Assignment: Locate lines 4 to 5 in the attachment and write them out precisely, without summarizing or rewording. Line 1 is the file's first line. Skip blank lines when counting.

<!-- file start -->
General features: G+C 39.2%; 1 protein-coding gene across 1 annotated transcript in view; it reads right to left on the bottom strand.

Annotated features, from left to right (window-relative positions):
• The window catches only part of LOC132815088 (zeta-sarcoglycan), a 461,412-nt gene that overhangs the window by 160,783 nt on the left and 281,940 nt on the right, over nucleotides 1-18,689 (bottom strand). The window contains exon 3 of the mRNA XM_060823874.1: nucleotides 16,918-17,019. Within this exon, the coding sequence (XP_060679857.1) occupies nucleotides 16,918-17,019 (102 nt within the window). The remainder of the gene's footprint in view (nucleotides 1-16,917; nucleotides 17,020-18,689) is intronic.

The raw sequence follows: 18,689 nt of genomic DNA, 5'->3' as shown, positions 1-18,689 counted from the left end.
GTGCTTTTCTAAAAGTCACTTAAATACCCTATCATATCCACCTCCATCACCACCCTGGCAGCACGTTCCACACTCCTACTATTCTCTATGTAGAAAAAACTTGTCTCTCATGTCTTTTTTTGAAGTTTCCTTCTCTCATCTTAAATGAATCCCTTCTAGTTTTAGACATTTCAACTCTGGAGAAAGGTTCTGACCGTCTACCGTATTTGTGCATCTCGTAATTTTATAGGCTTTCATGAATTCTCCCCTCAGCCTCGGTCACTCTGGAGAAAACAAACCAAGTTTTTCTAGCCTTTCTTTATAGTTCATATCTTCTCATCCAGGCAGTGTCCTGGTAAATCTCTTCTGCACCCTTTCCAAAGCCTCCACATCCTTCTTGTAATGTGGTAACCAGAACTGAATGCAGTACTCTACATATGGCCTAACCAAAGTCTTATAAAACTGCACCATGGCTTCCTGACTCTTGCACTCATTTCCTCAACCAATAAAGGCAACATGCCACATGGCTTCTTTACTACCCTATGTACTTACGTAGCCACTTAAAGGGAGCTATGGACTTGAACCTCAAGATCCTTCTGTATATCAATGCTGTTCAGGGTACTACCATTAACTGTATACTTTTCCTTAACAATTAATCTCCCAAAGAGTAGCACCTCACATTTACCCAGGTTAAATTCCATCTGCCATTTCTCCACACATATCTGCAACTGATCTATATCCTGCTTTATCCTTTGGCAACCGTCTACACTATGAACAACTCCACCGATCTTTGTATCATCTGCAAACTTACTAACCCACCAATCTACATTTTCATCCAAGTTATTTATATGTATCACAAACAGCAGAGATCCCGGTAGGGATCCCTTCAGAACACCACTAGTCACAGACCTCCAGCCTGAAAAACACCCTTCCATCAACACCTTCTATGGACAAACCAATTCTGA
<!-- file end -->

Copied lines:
The raw sequence follows: 18,689 nt of genomic DNA, 5'->3' as shown, positions 1-18,689 counted from the left end.
GTGCTTTTCTAAAAGTCACTTAAATACCCTATCATATCCACCTCCATCACCACCCTGGCAGCACGTTCCACACTCCTACTATTCTCTATGTAGAAAAAACTTGTCTCTCATGTCTTTTTTTGAAGTTTCCTTCTCTCATCTTAAATGAATCCCTTCTAGTTTTAGACATTTCAACTCTGGAGAAAGGTTCTGACCGTCTACCGTATTTGTGCATCTCGTAATTTTATAGGCTTTCATGAATTCTCCCCTCAGCCTCGGTCACTCTGGAGAAAACAAACCAAGTTTTTCTAGCCTTTCTTTATAGTTCATATCTTCTCATCCAGGCAGTGTCCTGGTAAATCTCTTCTGCACCCTTTCCAAAGCCTCCACATCCTTCTTGTAATGTGGTAACCAGAACTGAATGCAGTACTCTACATATGGCCTAACCAAAGTCTTATAAAACTGCACCATGGCTTCCTGACTCTTGCACTCATTTCCTCAACCAATAAAGGCAACATGCCACATGGCTTCTTTACTACCCTATGTACTTACGTAGCCACTTAAAGGGAGCTATGGACTTGAACCTCAAGATCCTTCTGTATATCAATGCTGTTCAGGGTACTACCATTAACTGTATACTTTTCCTTAACAATTAATCTCCCAAAGAGTAGCACCTCACATTTACCCAGGTTAAATTCCATCTGCCATTTCTCCACACATATCTGCAACTGATCTATATCCTGCTTTATCCTTTGGCAACCGTCTACACTATGAACAACTCCACCGATCTTTGTATCATCTGCAAACTTACTAACCCACCAATCTACATTTTCATCCAAGTTATTTATATGTATCACAAACAGCAGAGATCCCGGTAGGGATCCCTTCAGAACACCACTAGTCACAGACCTCCAGCCTGAAAAACACCCTTCCATCAACACCTTCTATGGACAAACCAATTCTGA